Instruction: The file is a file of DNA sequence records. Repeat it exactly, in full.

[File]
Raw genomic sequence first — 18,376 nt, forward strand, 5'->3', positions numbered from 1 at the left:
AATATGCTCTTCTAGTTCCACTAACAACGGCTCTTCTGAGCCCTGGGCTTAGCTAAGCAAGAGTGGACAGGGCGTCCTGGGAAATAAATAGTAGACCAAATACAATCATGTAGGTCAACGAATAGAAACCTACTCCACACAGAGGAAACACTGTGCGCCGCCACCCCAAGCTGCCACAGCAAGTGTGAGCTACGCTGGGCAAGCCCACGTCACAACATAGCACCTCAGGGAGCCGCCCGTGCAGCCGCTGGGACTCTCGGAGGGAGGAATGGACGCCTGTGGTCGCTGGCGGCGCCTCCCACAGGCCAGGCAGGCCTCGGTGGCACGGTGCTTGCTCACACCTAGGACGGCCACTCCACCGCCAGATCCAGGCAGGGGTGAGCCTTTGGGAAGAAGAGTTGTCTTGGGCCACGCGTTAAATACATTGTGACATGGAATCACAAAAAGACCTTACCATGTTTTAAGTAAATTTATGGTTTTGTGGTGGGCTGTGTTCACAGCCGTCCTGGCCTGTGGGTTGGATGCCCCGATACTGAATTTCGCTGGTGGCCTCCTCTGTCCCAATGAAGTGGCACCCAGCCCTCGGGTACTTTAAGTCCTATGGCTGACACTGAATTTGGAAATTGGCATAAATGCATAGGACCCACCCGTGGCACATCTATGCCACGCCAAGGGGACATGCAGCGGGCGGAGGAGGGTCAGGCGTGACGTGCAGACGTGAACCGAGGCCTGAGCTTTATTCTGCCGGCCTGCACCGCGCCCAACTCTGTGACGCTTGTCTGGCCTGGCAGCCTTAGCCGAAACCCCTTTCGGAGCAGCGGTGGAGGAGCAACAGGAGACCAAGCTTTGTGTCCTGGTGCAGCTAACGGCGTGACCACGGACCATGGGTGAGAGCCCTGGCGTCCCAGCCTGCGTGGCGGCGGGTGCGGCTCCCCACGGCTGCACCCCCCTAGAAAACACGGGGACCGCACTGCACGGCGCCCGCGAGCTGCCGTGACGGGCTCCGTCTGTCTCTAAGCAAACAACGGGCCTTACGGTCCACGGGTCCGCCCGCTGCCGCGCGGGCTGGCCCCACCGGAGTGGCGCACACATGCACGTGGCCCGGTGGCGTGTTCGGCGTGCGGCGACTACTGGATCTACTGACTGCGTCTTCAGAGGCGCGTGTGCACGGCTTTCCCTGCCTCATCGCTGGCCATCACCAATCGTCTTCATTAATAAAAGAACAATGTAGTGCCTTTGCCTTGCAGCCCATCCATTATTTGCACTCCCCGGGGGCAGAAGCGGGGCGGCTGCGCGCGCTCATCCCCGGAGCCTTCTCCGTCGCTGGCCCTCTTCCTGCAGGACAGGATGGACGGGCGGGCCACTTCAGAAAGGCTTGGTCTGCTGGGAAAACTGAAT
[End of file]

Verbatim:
Raw genomic sequence first — 18,376 nt, forward strand, 5'->3', positions numbered from 1 at the left:
AATATGCTCTTCTAGTTCCACTAACAACGGCTCTTCTGAGCCCTGGGCTTAGCTAAGCAAGAGTGGACAGGGCGTCCTGGGAAATAAATAGTAGACCAAATACAATCATGTAGGTCAACGAATAGAAACCTACTCCACACAGAGGAAACACTGTGCGCCGCCACCCCAAGCTGCCACAGCAAGTGTGAGCTACGCTGGGCAAGCCCACGTCACAACATAGCACCTCAGGGAGCCGCCCGTGCAGCCGCTGGGACTCTCGGAGGGAGGAATGGACGCCTGTGGTCGCTGGCGGCGCCTCCCACAGGCCAGGCAGGCCTCGGTGGCACGGTGCTTGCTCACACCTAGGACGGCCACTCCACCGCCAGATCCAGGCAGGGGTGAGCCTTTGGGAAGAAGAGTTGTCTTGGGCCACGCGTTAAATACATTGTGACATGGAATCACAAAAAGACCTTACCATGTTTTAAGTAAATTTATGGTTTTGTGGTGGGCTGTGTTCACAGCCGTCCTGGCCTGTGGGTTGGATGCCCCGATACTGAATTTCGCTGGTGGCCTCCTCTGTCCCAATGAAGTGGCACCCAGCCCTCGGGTACTTTAAGTCCTATGGCTGACACTGAATTTGGAAATTGGCATAAATGCATAGGACCCACCCGTGGCACATCTATGCCACGCCAAGGGGACATGCAGCGGGCGGAGGAGGGTCAGGCGTGACGTGCAGACGTGAACCGAGGCCTGAGCTTTATTCTGCCGGCCTGCACCGCGCCCAACTCTGTGACGCTTGTCTGGCCTGGCAGCCTTAGCCGAAACCCCTTTCGGAGCAGCGGTGGAGGAGCAACAGGAGACCAAGCTTTGTGTCCTGGTGCAGCTAACGGCGTGACCACGGACCATGGGTGAGAGCCCTGGCGTCCCAGCCTGCGTGGCGGCGGGTGCGGCTCCCCACGGCTGCACCCCCCTAGAAAACACGGGGACCGCACTGCACGGCGCCCGCGAGCTGCCGTGACGGGCTCCGTCTGTCTCTAAGCAAACAACGGGCCTTACGGTCCACGGGTCCGCCCGCTGCCGCGCGGGCTGGCCCCACCGGAGTGGCGCACACATGCACGTGGCCCGGTGGCGTGTTCGGCGTGCGGCGACTACTGGATCTACTGACTGCGTCTTCAGAGGCGCGTGTGCACGGCTTTCCCTGCCTCATCGCTGGCCATCACCAATCGTCTTCATTAATAAAAGAACAATGTAGTGCCTTTGCCTTGCAGCCCATCCATTATTTGCACTCCCCGGGGGCAGAAGCGGGGCGGCTGCGCGCGCTCATCCCCGGAGCCTTCTCCGTCGCTGGCCCTCTTCCTGCAGGACAGGATGGACGGGCGGGCCACTTCAGAAAGGCTTGGTCTGCTGGGAAAACTGAAT